Why do captive dolphins and whales need sunscreen?

dolphin

Dolphins and orcas in the wild spend most of their time below the surface of the water. But in captivity, they can often be found floating motionlessly at the surface of their shallow pools. As a result, captive dolphins and orcas are at risk of sunburn (sunburn is not only painful, but can lead to a dangerous infection).

On July 14, the U.S. Department of Agriculture conducted a routine inspection at Theater of the Sea, a marine park in Islamorada (Florida Keys). The USDA inspector found that the saltwater pools at the park have “minimal or no shade” for its dolphins. The USDA inspector noted that one dolphin, Stormy*, had sunscreen (zinc oxide) on his head to prevent sunburn. “In order for ‘Stormy’ to get away from the sun,” the inspector wrote, “he must seek shade by the small mangroves shallows and remain virtually motionless.” Theater of the Sea received a citation for failure to provide appropriate shelter/shade for its dolphins and sea lions.

*Stormy was captured from the Gulf of Mexico in 1986.

Hunting for profit in Florida: 1915 and 2015

In the early to mid 1900s, the American alligator was decimated by hunters looking to make money (by selling the alligator’s skin). Alligator numbers recovered after the species received federal protection in 1967, and hunting began again in Florida in 1988.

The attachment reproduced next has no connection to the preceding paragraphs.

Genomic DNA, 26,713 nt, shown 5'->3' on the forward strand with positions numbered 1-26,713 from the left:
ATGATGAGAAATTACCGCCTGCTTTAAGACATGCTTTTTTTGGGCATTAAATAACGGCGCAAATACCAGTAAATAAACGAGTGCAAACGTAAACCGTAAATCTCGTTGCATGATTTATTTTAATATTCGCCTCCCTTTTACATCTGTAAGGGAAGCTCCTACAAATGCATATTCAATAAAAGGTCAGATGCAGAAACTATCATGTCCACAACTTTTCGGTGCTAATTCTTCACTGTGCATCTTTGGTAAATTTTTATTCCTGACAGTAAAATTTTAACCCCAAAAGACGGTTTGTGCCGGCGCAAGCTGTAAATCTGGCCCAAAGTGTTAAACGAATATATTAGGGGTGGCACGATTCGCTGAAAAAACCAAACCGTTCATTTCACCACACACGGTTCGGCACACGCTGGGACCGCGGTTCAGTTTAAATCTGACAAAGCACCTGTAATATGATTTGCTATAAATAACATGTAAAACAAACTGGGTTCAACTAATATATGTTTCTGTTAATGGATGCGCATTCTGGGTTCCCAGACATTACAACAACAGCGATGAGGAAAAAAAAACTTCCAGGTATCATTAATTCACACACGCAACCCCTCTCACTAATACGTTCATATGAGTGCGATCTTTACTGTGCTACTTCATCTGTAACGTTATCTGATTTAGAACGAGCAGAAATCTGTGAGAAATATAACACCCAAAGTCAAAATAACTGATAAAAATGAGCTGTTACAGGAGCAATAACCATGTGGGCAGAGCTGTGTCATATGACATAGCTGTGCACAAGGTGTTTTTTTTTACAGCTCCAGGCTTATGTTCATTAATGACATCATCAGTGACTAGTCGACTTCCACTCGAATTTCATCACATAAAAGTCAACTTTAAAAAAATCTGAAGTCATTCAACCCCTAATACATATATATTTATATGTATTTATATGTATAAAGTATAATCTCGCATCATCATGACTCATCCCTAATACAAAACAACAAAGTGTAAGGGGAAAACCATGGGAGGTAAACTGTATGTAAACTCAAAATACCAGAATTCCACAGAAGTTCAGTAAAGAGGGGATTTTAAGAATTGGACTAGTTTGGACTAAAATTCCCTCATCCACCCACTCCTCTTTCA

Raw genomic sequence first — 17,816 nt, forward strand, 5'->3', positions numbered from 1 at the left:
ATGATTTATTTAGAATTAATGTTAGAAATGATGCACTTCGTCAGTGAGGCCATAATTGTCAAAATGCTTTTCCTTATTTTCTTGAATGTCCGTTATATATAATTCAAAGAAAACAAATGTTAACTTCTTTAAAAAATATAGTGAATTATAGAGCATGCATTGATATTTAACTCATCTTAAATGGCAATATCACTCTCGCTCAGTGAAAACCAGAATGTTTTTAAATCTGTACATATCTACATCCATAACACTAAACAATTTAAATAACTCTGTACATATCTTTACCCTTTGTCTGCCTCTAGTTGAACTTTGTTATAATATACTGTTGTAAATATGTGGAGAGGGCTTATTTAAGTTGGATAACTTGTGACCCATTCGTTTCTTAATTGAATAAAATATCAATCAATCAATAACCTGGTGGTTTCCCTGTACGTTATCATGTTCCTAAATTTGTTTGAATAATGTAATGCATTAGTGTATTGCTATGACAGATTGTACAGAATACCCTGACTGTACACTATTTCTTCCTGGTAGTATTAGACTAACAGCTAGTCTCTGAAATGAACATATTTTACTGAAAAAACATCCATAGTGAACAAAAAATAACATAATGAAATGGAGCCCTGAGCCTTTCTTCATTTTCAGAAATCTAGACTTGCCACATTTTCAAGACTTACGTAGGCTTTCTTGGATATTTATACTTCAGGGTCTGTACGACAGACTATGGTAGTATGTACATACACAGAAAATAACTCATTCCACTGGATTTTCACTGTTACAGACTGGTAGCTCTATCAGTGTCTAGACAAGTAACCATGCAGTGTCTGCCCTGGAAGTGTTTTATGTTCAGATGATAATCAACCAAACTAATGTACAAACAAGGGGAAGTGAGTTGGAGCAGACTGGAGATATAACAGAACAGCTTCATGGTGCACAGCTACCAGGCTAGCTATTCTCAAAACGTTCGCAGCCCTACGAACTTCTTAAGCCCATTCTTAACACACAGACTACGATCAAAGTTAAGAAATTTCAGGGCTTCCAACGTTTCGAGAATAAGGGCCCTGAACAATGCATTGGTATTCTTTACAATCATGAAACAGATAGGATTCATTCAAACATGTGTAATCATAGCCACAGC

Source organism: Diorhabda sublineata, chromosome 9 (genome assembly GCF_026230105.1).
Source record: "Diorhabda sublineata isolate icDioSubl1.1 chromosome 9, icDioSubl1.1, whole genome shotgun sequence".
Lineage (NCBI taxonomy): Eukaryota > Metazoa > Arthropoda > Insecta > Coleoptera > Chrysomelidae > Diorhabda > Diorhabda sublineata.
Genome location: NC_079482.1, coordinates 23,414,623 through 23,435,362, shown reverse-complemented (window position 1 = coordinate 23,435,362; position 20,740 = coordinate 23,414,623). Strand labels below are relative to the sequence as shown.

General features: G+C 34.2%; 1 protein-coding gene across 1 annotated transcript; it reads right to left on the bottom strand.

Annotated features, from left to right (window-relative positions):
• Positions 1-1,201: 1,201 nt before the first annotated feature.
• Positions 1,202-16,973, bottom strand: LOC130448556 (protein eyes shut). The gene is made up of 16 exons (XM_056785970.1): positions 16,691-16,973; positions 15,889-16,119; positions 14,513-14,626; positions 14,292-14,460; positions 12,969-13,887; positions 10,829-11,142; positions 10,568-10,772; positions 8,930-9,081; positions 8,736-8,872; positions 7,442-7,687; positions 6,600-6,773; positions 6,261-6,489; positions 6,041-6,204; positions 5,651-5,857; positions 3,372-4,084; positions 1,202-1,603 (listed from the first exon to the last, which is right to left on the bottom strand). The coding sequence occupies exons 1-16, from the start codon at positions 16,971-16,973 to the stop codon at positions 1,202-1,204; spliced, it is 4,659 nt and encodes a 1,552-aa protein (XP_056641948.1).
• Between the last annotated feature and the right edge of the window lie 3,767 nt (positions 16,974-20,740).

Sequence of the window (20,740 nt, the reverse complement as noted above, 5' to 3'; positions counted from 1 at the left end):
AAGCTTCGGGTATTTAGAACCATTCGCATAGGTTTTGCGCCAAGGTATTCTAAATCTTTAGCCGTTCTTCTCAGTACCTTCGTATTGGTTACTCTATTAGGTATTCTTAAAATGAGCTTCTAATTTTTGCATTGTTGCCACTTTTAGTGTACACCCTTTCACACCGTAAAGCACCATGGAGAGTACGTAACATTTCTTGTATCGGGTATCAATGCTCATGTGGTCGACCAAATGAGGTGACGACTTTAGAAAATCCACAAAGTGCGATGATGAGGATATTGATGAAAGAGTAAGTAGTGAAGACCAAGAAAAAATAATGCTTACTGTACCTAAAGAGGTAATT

Today, the alligator is the only animal in Florida that hunters kill in expectation of a financial reward. The skin and flesh of dead alligator’s is often sold following the hunt.

The 11-week hunt, which begins on August 15, is barbaric. Alligators are snagged with barbed hooks, pierced with arrows, stabbed with harpoons, and shot with a firearm called a “bangstick.” Only then is the animal pulled into a boat where he or she is finally killed by a knife or screwdriver that severs the spinal cord and is inserted into the brain cavity.

Visit ARFF’s website for more information about Florida’s alligator hunt: http://arff.org/alligators